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The Art of the Accident

The Art of the Accident

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Published by Riccardo Mantelli

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Published by: Riccardo Mantelli on Apr 01, 2008
Copyright:Attribution Non-commercial


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*.Paper to ‘Urban Vulnerability And Network Failure’ ESRC International Seminar,Centre for SURF, Manchester, UK, April 29, 30, May 1, 2004Abstract
This paper looks at possibilities and problems connected to theorising the accident inurban culture in the twenty-first century. Drawing on my recent books on accelerated modernity and the French urban theorist Paul Virilio it subjects Virilio’s little known and rarely discussed theory of the accident to interrogation. As a critic of the art of technology Virilio has taught us that much media image is a strategy of war or terror and that the modern accident is becoming indistinguishable from the attack. As modernitybecomes more accelerated and dangerous and time and distance collapse more than ever before, Virilio appears like a man whose own time has arrived. But all is not as it seems. It is all very well for Damien Hirst and Karlheinz Stockhausen to aestheticise events likeSeptember 11 but there needs to be much clearer theorising if we are to better understand, and plan for, urban vulnerability in today’s modernities. As this paper  shows, there are lessons to be learnt from the ‘aesthetic’ of the accident but by no meansare they sufficient.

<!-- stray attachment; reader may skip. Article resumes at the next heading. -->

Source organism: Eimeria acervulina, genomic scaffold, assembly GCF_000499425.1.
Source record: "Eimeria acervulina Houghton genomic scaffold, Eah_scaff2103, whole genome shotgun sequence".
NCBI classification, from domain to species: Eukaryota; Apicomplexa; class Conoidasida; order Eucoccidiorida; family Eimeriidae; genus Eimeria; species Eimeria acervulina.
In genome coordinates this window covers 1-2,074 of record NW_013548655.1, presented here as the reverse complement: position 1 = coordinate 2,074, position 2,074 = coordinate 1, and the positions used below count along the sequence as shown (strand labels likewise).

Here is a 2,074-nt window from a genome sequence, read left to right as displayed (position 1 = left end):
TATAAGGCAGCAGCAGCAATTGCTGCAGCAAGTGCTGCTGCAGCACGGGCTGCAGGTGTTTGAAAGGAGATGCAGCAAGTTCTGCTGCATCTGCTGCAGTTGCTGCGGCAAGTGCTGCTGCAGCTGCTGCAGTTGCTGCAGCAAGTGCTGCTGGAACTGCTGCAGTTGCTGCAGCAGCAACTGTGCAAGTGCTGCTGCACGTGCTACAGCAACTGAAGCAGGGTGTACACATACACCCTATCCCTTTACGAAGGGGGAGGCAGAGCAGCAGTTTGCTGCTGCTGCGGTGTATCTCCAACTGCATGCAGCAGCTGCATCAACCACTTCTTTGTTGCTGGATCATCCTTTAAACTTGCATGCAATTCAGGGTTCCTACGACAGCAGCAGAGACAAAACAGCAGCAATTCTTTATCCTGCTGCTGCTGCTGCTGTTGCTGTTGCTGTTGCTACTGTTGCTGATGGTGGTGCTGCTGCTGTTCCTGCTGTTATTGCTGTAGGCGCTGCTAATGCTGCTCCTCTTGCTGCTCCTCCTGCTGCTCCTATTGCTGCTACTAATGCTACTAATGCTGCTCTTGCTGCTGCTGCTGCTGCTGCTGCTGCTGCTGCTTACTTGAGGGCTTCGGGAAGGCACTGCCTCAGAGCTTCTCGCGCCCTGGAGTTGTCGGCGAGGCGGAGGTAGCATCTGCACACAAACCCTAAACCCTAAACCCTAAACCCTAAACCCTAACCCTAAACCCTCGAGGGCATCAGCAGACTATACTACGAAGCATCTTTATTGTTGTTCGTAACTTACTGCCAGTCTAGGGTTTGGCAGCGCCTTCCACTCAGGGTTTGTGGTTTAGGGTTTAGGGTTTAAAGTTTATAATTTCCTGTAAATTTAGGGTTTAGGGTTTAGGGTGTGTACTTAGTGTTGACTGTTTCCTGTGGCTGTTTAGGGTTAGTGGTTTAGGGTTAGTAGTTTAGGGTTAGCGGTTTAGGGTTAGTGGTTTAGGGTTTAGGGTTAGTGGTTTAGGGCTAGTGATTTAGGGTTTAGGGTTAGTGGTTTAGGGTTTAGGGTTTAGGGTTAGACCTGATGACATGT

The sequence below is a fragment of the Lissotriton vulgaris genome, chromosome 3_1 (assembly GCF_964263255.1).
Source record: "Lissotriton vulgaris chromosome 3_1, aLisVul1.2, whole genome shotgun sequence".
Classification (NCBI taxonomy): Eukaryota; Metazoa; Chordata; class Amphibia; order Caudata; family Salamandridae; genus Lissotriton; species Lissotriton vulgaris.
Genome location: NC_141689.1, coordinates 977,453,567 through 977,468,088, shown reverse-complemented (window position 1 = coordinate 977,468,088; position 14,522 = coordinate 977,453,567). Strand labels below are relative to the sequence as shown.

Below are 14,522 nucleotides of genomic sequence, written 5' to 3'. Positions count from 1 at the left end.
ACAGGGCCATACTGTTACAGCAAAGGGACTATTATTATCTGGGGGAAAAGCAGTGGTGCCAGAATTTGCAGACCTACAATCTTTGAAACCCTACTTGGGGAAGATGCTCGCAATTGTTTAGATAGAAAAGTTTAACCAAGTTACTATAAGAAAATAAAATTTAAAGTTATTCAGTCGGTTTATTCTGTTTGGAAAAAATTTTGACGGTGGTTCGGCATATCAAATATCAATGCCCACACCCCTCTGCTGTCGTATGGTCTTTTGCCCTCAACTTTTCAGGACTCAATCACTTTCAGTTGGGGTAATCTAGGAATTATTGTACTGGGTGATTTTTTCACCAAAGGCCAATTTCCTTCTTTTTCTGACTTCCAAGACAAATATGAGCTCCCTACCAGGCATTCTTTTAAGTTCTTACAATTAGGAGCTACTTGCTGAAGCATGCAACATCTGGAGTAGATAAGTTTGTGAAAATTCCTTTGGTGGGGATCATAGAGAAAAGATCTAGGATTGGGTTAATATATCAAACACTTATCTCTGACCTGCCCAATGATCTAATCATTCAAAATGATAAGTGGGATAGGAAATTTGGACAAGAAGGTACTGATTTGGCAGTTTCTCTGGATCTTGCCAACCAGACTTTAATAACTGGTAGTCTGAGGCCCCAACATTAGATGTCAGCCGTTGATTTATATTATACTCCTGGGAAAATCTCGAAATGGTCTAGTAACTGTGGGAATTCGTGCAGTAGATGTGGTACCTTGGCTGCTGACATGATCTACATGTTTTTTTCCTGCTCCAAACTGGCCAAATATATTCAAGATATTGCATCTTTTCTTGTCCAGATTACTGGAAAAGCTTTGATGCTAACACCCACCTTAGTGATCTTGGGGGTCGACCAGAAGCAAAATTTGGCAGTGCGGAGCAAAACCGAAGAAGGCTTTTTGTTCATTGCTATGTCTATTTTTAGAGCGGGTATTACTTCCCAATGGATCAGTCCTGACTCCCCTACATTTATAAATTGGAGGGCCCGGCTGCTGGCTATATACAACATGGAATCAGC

2 ‘The great danger is the confusion of the attack with the accident…The accident is thenew form of warfare.’Paul Virilio, in conversation with Sylvere Lotringer, May 2002, Paris.(
Crepuscular Dawn
, Semiotext(e), New York, 2002)
 3One urgent part of a reconstructed social science project in the twenty-first century is toconceptualise anew the ‘socio-technologies of connection, resilience, mobility andcollapse in contemporary cities’ as the call for abstracts for this conference neatly puts it.In this paper I want to consider critically one example of a theory of the ‘accident’ or collapse or catastrophe in modernity. That theory is provided by French theorist PaulVirilio. Virilio’s theory of the accident is relatively little known and even less discussed.He is also a figure whose oeuvre has been generally imported into the English speakingacademic world as simply another social theory when Virilio has rightly characterisedhimself over the years as explicitly ‘against sociology’. Indeed as we shall see in this paper Virilio has gone further with this self-labelling process and described his enterpriseas a critic of the art of technology. His theory of the accident, then, not surprisinglyinvolves what I call here an ‘aesthetics’ of the accident. Virilio, however, in providing a perspective on the art of the accident in our increasingly accelerated and dangerousmodernities falls short of what is required in the contemporary urban sociological project.What is required, I want to argue, is in fact a sociology, not an art, of the accident.
The Art of the Accident or The Accident of Art(1)
 Paul Virilio, French urban theorist extraordinaire and so-called high priest of speed, has been dropping ‘logic bombs’ on us for over thirty years. In these highly idiosyncratictales of accelerated culture, or what I have elsewhere called ‘accelerated modernity’, thespeed of mass communications as well as the speed of ‘things’ is what counts. In thisscenario we have all to some extent or other become historians of Virilio’s instant present

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